Recombinant Human LILRB4/CD85k/ILT3 Protein, CF Summary
Pro17-His257, with a C-terminal 6-His tag
CF stands for Carrier Free (CF). We typically add Bovine Serum Albumin (BSA) as a carrier protein to our recombinant proteins. Adding a carrier protein enhances protein stability, increases shelf-life, and allows the recombinant protein to be stored at a more dilute concentration. The carrier free version does not contain BSA.
In general, we advise purchasing the recombinant protein with BSA for use in cell or tissue culture, or as an ELISA standard. In contrast, the carrier free protein is recommended for applications, in which the presence of BSA could interfere.
|Formulation||Lyophilized from a 0.2 μm filtered solution in PBS.|
|Reconstitution||Reconstitute at 100 μg/mL in PBS.|
|Shipping||The product is shipped at ambient temperature. Upon receipt, store it immediately at the temperature recommended below.|
|Stability & Storage:||Use a manual defrost freezer and avoid repeated freeze-thaw cycles.
ILT3, also known as CD85k and LIR-5, is an approximately 60 kDa transmembrane glycoprotein that negatively regulates immune cell activation (1). Mature human ILT3 consists of a 238 amino acid (aa) extracellular domain with two Ig-like domains, a 21 aa transmembrane segment, and a 168 aa cytoplasmic domain with 3 immunoreceptor tyrosine-based inhibitory motifs (ITIM) (2). Alternative splicing of human ILT3 generates an isoform that lacks the first ITIM and a secreted isoform that circulates in the serum of cancer patients (3, 4). ILT3 is expressed on dendritic cells (DC), monocytes, macrophages, and vascular endothelial cells (EC) (2, 5, 6). Ligation of ILT3 triggers ITIM-mediated inhibition of cell-activating signaling, leading to enhanced immune tolerance and reduced allogeneic graft rejection (2, 4, 7, 8). Soluble ILT3 induces the differentiation of CD8+ T suppressor cells (Ts) that can inhibit the effector functions of CD4+ Th cells and CD8+ CTL (4, 7, 9). In turn, CD8+ Ts cells induce ILT3 up-regulation and a tolerogenic phenotype in monocytes, DC, and EC (5, 6, 8, 10, 11).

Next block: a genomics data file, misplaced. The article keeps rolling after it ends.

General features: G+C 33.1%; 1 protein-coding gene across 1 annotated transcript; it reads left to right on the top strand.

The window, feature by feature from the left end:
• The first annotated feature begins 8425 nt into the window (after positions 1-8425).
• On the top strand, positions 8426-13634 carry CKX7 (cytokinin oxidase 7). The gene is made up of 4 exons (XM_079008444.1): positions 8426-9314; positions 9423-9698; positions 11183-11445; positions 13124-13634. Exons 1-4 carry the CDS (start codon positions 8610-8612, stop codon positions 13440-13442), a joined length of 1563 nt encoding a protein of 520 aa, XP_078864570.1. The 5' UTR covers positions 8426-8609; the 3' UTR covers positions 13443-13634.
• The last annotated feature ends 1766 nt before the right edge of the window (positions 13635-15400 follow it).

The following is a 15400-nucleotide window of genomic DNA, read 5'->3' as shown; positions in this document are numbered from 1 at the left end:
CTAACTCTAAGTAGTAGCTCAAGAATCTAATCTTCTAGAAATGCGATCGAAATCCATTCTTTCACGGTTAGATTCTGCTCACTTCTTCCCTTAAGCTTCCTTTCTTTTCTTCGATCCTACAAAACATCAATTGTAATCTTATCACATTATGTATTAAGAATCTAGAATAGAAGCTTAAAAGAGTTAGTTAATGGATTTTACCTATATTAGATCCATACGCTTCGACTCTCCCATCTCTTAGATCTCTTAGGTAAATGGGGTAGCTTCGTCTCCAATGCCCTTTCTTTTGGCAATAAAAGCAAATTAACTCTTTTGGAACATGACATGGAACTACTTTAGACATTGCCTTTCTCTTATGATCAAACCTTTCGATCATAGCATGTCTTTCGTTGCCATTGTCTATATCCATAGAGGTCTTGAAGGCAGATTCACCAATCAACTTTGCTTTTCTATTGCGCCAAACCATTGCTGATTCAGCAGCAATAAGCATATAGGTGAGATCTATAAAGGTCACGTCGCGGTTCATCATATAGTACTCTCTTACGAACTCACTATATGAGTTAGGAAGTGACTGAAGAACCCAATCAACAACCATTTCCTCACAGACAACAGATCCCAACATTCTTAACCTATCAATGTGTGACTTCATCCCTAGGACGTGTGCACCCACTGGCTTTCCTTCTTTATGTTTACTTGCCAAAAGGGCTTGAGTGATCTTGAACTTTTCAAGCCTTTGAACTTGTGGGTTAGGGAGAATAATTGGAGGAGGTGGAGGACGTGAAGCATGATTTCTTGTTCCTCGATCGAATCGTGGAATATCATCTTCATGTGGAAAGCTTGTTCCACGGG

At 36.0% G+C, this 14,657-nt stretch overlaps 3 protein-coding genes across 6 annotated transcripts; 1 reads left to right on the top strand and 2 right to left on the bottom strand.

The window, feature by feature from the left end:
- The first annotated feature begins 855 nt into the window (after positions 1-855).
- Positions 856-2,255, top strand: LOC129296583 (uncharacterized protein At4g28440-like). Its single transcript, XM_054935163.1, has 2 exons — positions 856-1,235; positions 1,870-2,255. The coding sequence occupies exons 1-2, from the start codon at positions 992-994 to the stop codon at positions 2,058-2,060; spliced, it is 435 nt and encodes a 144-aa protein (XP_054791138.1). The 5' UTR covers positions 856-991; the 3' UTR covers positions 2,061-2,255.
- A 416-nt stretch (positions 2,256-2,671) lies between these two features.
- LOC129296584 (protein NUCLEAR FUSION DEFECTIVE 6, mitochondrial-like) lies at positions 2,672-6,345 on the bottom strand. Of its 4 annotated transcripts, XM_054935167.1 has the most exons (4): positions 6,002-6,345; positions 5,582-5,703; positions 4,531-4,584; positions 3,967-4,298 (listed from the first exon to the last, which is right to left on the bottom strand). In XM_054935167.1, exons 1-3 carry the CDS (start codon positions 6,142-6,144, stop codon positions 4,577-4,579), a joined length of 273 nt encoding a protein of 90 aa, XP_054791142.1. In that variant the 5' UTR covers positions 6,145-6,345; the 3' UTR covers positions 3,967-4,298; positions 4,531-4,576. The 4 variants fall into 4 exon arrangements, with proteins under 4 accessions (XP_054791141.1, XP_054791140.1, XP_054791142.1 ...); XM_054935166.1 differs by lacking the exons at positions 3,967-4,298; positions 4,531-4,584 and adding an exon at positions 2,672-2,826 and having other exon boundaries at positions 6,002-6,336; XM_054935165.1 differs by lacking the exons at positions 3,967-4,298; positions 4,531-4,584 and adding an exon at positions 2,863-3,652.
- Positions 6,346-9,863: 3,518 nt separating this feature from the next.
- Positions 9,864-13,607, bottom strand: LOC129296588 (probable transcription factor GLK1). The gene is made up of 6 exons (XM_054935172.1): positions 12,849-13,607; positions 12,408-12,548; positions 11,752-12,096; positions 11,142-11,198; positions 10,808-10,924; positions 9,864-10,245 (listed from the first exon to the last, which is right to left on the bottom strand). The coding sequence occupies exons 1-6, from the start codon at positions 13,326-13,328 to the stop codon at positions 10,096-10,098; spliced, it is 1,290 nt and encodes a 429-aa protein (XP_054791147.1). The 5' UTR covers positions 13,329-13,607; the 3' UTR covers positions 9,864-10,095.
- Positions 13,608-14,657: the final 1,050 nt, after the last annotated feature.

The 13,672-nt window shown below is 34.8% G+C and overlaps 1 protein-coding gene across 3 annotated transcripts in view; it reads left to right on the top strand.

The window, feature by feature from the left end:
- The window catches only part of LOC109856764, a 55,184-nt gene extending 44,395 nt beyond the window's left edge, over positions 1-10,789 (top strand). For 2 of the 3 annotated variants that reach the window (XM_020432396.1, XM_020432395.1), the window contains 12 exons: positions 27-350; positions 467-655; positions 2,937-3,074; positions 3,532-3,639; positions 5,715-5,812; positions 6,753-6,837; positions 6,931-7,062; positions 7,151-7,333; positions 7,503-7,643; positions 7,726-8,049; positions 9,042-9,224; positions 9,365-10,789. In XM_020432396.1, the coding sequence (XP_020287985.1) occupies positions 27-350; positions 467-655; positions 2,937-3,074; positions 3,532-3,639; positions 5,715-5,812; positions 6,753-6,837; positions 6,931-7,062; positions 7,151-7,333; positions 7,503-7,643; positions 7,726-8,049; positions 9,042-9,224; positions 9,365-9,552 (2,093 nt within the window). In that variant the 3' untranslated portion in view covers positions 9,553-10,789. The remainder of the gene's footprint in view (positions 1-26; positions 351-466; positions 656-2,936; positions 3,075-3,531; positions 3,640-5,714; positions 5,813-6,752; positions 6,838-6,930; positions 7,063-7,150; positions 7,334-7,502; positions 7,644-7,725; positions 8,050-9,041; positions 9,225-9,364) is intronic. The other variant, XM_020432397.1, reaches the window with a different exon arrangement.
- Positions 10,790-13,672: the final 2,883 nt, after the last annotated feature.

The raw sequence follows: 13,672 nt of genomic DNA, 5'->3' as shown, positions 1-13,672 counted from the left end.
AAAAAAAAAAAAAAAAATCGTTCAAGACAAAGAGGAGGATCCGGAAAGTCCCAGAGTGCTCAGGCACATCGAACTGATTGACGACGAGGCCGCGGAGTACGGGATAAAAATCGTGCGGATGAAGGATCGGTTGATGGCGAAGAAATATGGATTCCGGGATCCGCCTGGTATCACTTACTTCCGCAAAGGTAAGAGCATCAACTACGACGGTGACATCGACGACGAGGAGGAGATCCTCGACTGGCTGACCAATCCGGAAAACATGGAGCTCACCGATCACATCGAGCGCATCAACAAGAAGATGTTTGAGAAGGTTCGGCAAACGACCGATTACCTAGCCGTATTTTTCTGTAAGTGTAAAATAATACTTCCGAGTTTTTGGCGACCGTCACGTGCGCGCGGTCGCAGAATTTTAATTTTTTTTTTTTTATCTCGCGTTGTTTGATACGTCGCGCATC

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- Vlad, G. and N. Suciu-Foca (2012) Exp. Mol. Pathol. 93:294.
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- Manavalan, J.S. et al. (2003) Transpl. Immunol. 11:245.
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